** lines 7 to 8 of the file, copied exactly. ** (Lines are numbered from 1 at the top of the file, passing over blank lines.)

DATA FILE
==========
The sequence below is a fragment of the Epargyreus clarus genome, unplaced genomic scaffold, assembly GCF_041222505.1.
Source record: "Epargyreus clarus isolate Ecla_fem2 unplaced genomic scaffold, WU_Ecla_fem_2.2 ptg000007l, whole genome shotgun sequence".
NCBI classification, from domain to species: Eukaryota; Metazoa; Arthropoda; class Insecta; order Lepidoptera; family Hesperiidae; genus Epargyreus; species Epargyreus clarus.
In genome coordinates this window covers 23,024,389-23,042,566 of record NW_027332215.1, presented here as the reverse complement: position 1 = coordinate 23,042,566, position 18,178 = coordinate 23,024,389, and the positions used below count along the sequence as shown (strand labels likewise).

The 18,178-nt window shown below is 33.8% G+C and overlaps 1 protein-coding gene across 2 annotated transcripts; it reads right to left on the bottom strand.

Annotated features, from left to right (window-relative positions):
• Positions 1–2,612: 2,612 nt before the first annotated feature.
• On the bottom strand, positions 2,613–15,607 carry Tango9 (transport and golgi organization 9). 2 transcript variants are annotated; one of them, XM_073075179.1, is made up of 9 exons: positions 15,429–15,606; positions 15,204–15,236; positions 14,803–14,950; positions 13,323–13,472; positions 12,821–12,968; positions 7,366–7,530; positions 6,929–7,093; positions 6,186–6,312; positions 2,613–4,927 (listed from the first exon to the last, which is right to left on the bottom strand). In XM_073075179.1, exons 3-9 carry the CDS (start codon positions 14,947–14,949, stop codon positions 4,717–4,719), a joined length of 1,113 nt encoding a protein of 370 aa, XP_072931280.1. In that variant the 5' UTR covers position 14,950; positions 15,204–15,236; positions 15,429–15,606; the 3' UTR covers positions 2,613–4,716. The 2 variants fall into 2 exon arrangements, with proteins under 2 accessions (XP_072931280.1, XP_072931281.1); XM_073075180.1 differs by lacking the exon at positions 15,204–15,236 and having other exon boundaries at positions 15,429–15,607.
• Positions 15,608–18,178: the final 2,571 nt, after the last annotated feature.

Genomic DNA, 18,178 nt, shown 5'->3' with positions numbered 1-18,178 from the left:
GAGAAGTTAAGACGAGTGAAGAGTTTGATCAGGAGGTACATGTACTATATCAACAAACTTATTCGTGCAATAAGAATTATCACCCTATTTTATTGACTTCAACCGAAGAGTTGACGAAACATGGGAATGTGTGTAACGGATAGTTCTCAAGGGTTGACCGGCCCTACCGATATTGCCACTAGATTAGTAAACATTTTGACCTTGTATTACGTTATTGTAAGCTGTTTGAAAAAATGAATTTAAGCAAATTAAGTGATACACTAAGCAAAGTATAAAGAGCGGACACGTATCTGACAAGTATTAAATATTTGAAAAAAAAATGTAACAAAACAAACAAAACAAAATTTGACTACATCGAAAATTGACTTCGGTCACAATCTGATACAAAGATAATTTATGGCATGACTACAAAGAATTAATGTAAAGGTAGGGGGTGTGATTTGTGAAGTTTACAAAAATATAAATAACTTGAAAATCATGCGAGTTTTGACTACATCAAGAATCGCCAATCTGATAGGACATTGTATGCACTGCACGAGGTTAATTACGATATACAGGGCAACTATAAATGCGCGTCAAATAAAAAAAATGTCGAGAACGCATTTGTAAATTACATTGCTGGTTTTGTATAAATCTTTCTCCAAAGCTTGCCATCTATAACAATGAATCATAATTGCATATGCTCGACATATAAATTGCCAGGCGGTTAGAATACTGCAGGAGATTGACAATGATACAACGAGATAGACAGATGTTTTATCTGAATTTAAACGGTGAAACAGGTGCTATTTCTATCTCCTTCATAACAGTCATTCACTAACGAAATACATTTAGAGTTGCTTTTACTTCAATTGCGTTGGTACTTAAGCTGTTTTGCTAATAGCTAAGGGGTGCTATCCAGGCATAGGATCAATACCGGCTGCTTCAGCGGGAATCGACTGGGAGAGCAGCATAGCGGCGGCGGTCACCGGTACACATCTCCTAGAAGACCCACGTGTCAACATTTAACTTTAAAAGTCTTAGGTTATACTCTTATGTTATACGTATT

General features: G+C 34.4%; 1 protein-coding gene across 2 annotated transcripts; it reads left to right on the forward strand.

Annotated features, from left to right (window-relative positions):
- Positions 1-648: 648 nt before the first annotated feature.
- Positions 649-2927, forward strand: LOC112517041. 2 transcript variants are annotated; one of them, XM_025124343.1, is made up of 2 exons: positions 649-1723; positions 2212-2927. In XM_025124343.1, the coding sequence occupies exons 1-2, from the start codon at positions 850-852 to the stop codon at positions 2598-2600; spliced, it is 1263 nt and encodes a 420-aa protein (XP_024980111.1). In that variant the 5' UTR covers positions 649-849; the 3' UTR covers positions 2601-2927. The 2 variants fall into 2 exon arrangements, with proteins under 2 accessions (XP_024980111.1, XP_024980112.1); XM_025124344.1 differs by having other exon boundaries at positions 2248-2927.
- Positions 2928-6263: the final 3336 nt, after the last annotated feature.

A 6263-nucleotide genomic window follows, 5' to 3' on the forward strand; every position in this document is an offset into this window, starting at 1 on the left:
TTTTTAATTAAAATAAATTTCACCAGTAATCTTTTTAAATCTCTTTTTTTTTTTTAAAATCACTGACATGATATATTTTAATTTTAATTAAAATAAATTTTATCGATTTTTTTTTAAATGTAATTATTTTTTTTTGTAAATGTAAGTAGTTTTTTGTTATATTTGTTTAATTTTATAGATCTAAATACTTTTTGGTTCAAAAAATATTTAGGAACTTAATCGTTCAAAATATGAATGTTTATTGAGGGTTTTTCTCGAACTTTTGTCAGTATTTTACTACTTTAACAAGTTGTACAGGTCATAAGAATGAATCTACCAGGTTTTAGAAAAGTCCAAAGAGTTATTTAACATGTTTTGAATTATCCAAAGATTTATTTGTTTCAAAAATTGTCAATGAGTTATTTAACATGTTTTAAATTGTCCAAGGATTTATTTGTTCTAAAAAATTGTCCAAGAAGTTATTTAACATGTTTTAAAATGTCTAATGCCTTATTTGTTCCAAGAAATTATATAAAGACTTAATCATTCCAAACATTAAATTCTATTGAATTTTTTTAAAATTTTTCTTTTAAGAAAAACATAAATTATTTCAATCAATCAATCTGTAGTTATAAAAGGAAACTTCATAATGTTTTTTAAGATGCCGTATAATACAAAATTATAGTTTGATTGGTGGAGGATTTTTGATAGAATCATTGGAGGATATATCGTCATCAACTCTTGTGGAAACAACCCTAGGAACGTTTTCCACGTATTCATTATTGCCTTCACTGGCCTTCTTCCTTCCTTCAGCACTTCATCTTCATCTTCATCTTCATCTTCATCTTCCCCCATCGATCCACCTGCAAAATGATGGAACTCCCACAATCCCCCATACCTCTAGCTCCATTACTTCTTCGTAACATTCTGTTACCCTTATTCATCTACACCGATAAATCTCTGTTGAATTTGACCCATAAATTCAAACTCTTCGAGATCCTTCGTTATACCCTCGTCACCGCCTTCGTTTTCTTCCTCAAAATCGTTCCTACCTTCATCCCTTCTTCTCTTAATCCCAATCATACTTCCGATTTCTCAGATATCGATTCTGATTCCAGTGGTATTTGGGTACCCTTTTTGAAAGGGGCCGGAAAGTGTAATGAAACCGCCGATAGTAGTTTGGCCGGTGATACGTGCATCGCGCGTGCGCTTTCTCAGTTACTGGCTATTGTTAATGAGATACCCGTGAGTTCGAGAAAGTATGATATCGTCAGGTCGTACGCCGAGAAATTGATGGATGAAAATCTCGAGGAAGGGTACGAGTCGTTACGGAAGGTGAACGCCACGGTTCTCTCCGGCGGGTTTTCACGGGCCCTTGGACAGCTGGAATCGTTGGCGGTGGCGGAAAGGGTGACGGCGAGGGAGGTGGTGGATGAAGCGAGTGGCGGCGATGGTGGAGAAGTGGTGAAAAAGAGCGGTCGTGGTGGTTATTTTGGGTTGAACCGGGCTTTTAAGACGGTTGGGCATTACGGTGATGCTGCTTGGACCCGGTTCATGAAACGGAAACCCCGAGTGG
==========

• Positions 1–2,612: 2,612 nt before the first annotated feature.
• On the bottom strand, positions 2,613–15,607 carry Tango9 (transport and golgi organization 9). 2 transcript variants are annotated; one of them, XM_073075179.1, is made up of 9 exons: positions 15,429–15,606; positions 15,204–15,236; positions 14,803–14,950; positions 13,323–13,472; positions 12,821–12,968; positions 7,366–7,530; positions 6,929–7,093; positions 6,186–6,312; positions 2,613–4,927 (listed from the first exon to the last, which is right to left on the bottom strand). In XM_073075179.1, exons 3-9 carry the CDS (start codon positions 14,947–14,949, stop codon positions 4,717–4,719), a joined length of 1,113 nt encoding a protein of 370 aa, XP_072931280.1. In that variant the 5' UTR covers position 14,950; positions 15,204–15,236; positions 15,429–15,606; the 3' UTR covers positions 2,613–4,716. The 2 variants fall into 2 exon arrangements, with proteins under 2 accessions (XP_072931280.1, XP_072931281.1); XM_073075180.1 differs by lacking the exon at positions 15,204–15,236 and having other exon boundaries at positions 15,429–15,607.